Saturday, March 16, 2013

Listen: Give Me a Break

My word for this year is LISTEN. I'm working on listening and responding as I teach and learn.

I'm hard on myself. I want to be the best teacher I can be. And I've certainly fell short a few times (a LOT of times) this first year of my adventure in first grade.

There are so many things I didn't know. There are so many things I want to try, so many things I want to change, so many things I want to improve.

In my year of listening, I have been hearing people around me say one thing - give yourself a break. I've heard it from you, my blogging and tweeting friends. I've heard in from my colleagues on the first grade team. I've heard it from the best advisor I have - my wife. 

My usual reply: "I know, but...." I'm such a reflector. I think and think and evaluate and ruminate and think about what I did, what I should/could have done, what I will do next time. That's good, but it cannot overtake what is happening now. 

So this week, I decided to give myself a break. Hey, I'm a new first grade teacher. I've made it through three-fourths of the year. I'm still hanging in there and so are the students.

And they are actually learning stuff. Their reading has improved - sure, maybe everyone isn't at the "right" level yet...but they are progressing. (I think they may be at the "right" level for them at this point - at least most of them.) I listened as they explained what a table of contents is - they didn't know that before. I hear them call out, "Mr. Wiley, it's 1:30!!!" They didn't know time to half hour on our clock just a few weeks ago. I hear, "You're the best teacher ever!" just because we planted beans in cups of soil. Maybe I'm doing okay as a teacher.

I'll still reflect. I'll still make mistakes. I'll still want to improve. But I don't need to spend all of my commute home telling myself what a bad job I did that day. I'm a new teacher - learning how to make things work for me and my kids. So I'm going to give myself a break. I'm going to listen to those telling me that things will be better next year. Hey, I know they're better than the first week I was there.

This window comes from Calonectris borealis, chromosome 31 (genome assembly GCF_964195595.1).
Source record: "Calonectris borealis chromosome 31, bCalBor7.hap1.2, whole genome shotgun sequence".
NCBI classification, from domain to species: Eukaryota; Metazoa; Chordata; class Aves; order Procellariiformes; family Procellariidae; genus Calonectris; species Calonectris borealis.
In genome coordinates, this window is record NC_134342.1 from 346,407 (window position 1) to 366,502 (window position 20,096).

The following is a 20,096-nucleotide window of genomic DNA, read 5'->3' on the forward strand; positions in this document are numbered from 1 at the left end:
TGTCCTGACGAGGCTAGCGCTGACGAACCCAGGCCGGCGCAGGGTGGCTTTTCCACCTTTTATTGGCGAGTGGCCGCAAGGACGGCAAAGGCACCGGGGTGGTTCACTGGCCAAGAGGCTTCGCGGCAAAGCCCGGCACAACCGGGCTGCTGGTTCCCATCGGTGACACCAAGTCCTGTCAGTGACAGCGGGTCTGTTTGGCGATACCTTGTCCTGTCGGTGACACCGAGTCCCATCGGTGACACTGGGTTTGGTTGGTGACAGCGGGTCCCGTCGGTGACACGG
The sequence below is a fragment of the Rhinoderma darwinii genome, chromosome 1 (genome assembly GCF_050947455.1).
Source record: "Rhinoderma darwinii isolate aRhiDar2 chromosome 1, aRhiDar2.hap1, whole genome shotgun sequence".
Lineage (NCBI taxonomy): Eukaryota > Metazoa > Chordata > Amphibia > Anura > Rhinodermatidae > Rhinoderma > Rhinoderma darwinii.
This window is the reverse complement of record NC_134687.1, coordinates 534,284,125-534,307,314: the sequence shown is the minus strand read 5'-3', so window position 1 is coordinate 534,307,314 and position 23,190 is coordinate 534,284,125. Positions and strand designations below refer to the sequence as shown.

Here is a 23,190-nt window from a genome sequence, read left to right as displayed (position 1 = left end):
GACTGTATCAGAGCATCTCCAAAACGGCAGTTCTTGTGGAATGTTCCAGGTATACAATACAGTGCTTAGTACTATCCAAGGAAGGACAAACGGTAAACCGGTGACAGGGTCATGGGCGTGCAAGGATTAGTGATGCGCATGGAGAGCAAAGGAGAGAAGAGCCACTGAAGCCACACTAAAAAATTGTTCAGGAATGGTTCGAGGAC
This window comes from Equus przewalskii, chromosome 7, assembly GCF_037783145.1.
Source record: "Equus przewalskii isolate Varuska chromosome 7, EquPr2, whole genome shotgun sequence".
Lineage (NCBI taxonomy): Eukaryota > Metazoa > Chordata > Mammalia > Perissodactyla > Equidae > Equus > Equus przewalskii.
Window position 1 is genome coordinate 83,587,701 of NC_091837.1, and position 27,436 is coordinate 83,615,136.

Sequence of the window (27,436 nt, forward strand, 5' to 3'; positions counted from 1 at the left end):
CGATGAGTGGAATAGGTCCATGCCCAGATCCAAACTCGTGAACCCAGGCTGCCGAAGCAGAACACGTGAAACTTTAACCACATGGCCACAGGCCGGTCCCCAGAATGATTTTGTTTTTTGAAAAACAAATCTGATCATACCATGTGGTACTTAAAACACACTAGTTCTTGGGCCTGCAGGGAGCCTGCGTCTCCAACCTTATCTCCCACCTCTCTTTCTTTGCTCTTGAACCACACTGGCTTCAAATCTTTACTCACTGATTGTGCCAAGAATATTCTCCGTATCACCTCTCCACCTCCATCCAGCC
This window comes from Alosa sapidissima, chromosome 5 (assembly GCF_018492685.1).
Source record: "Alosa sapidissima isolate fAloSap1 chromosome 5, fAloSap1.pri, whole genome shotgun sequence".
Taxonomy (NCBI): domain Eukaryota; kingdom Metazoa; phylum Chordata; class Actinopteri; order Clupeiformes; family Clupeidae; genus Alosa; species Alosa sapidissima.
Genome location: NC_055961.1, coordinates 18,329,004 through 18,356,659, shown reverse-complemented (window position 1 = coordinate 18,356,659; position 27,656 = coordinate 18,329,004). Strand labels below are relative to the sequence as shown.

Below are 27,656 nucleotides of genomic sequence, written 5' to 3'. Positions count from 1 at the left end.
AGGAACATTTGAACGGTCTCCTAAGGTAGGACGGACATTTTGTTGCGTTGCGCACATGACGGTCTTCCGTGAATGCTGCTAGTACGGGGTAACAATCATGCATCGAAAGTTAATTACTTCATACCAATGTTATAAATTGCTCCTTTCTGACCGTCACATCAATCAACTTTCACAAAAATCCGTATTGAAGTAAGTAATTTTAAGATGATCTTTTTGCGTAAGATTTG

The rest of the story--I thought about this blog post a few days ago and composed it in my head on my commute home. Then, at the end of the week, I had a FAIL. And I began to doubt that I should even do this post. But, I decided to give myself permission to actually make a mistake and learn from it. And I decided that this post should go on. I guess I can give myself a break.


  1. I am so glad you realized you should post it, Scott! In fact, I'm going to share it with my Early Childhood Ministry students. I know how much they will value your words.I, too, am a constant thinker/evaluator yet how wise you are to not allow that GIFT turn into rumination turning it into a negative rather than God using it for the good He intended when He knitted you together in your mother's womb for such a time as this! Having worked at a regional Education Service Centers with 36 districts in 8 counties, anyone willing to step in and learn all the new federal, state, local, & campus guidelines and still be on a quest of self-evaluation of your teaching and the students' responses is to be highly commended!!!! Your students are blessed indeed!

  2. I've been reading your blog this past year, and you have given me strength to keep going. Thank you. This is my first time back in a Kindergarten classroom in 17 years. I worked out the classroom and for the district during those 17 years. Teaching, especially in a public school, is hard work. Sometimes it's rewarding but most days, you want to beat yourself up. Your posts make me realize I'm not the only one. Thanks for sharing your most vulnerable thoughts. It gives me the courage to go back and do my best, even though I know it's not as great as I want it to be. I'm sure you are a great teacher. The sign of a great teacher/learner is knowing you are not perfect and learning from your mistakes.